I wont get to see my little grandson in the UK until after Christmas. HE is already smiling. WEbcams are OK but you can’t feel or touch them and experience the feeling that only “touch” will bring you. I am missing so much as you are with your brothers and sisters.

    Tour post is so heartfelt I am actually sitting here sobbing my heart out I feel so homesick for my family. I hide my feelings as much as I can but sometimes I read a post such as yours and it brings all my surpressed feeling flodding back along with the tears.

    We can never replace the missing moments but only make the most of here and now. (Well that is what I’m tryng to convince myself.

    Take care
    PiP

    • Thank you for dropping by PiP.

      Fret not for Christmas is just around the corner and I’m sure your grandson in UK is just as excited as you (although he might not be all too aware of that yet).

      Talk soon,
      Nel

  5. You are a beautifully wise sister, Nel. Your letter reminded me of my brother, who’s given me these bits of essential, subconscious knowledge at different points in his short life. Your siblings are lucky that you’re there to guide them, and to tell them in no uncertain terms that their lives are, in fact, putty in their hands.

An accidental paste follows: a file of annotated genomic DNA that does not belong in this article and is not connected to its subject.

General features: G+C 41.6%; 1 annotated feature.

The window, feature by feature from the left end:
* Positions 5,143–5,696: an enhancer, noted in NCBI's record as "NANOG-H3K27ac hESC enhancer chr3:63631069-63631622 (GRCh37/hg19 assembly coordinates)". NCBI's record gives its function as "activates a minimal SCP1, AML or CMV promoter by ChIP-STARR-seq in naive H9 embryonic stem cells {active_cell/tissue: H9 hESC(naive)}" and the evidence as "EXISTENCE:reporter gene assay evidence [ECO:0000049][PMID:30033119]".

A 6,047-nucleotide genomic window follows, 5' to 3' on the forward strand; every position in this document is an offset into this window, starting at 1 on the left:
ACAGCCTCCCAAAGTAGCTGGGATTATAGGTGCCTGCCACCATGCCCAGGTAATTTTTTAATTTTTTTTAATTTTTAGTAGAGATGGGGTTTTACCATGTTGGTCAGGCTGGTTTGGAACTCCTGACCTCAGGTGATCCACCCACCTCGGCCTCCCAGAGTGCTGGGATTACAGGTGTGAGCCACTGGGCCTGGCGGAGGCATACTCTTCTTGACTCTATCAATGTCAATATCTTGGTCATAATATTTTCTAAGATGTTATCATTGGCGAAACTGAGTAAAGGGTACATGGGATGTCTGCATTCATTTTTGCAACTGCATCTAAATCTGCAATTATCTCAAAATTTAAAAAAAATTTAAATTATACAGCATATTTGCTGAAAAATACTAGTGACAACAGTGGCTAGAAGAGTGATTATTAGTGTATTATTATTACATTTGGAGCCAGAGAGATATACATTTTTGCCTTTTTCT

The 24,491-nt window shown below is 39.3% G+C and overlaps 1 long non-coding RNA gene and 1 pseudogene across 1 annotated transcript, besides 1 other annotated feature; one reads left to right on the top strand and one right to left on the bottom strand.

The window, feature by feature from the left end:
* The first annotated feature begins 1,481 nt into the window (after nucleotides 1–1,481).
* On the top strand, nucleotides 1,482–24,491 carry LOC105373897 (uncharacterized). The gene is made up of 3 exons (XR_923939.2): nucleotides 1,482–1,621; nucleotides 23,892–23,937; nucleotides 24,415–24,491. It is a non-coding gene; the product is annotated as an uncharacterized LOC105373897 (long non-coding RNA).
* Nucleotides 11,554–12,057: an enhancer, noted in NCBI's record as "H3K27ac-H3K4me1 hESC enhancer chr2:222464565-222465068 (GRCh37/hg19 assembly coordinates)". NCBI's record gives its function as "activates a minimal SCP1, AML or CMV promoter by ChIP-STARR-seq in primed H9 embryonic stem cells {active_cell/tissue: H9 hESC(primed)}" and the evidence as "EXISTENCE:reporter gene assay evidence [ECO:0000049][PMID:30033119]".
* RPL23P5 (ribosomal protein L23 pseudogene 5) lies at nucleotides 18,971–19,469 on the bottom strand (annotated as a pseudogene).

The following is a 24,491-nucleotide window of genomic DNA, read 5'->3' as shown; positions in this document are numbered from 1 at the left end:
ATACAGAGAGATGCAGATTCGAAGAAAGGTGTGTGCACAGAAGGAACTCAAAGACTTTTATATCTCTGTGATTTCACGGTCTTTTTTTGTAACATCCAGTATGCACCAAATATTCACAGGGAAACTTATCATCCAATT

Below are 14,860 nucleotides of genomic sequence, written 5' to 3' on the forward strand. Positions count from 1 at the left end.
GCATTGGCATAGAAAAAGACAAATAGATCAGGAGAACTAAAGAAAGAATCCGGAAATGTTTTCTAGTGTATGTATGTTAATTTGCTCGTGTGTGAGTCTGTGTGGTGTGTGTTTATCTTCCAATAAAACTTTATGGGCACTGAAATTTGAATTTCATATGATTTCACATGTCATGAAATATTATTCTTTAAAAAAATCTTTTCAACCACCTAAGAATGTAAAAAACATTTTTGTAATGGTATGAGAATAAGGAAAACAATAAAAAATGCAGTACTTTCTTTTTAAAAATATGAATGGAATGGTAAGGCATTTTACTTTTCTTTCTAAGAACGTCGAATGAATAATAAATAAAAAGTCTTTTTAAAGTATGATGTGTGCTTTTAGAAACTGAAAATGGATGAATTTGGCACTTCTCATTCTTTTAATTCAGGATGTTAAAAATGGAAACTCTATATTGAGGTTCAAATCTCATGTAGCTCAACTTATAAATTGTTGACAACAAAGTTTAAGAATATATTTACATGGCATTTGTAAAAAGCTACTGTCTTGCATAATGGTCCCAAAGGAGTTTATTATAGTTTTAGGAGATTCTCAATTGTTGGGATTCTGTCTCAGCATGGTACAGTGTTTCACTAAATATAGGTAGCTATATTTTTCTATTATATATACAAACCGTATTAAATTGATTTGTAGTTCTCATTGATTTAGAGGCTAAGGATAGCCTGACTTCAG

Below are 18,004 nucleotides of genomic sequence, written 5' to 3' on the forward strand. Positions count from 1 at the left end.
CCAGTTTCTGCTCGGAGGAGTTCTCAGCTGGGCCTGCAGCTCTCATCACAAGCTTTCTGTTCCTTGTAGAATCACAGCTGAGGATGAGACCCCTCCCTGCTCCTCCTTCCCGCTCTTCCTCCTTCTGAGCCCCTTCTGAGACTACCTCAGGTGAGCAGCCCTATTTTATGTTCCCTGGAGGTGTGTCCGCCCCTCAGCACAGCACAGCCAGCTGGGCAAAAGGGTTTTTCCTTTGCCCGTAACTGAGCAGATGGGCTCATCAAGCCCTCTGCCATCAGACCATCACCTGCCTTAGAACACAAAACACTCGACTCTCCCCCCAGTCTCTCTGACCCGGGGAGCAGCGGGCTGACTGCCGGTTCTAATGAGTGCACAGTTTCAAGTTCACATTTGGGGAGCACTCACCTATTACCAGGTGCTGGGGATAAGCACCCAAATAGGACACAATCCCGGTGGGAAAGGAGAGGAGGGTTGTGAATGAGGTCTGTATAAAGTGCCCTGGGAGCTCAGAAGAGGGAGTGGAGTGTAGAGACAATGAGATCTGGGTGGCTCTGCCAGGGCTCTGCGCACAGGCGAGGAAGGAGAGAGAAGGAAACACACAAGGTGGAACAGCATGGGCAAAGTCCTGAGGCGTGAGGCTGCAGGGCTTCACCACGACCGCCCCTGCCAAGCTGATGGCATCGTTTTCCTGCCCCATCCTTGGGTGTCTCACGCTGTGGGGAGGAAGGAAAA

It took me a long while coming to this post, but it made my Sunday. Thank you.

    • I couldn’t help sharing it on Facebook, and did it without your permission! The world needs to read this.

      • Priya,

        I am honored to have made your Sunday; and even more honored that you feel that this piece is worth sharing.

        Have a good week,
        Nel

  6. Loved this: “Do not be afraid to be alone; you’ll be amazed at how much you will discover when you allow the universe to conspire with you. Be patient with the time it takes. It will be worth it.”
    Very well said. I imagine hearing the ocean waves while you wrote these lines. :)
    What’s with ‘KULITZ’ by the way?

    • Thank you for dropping by, baktin.

      Whoa! You’re the first to notice. Kulitz is a derivative of “kulit”; as in makulit (closest I can think of is pesky in English). It’s what I collectively call my younger siblings – term of endearment and a joke between us four.

Help me find my way.

Fill in your details below or click an icon to log in:

WordPress.com Logo

You are commenting using your WordPress.com account. Log Out / Change )

Twitter picture

You are commenting using your Twitter account. Log Out / Change )

Facebook photo

You are commenting using your Facebook account. Log Out / Change )

Google+ photo

You are commenting using your Google+ account. Log Out / Change )

Connecting to %s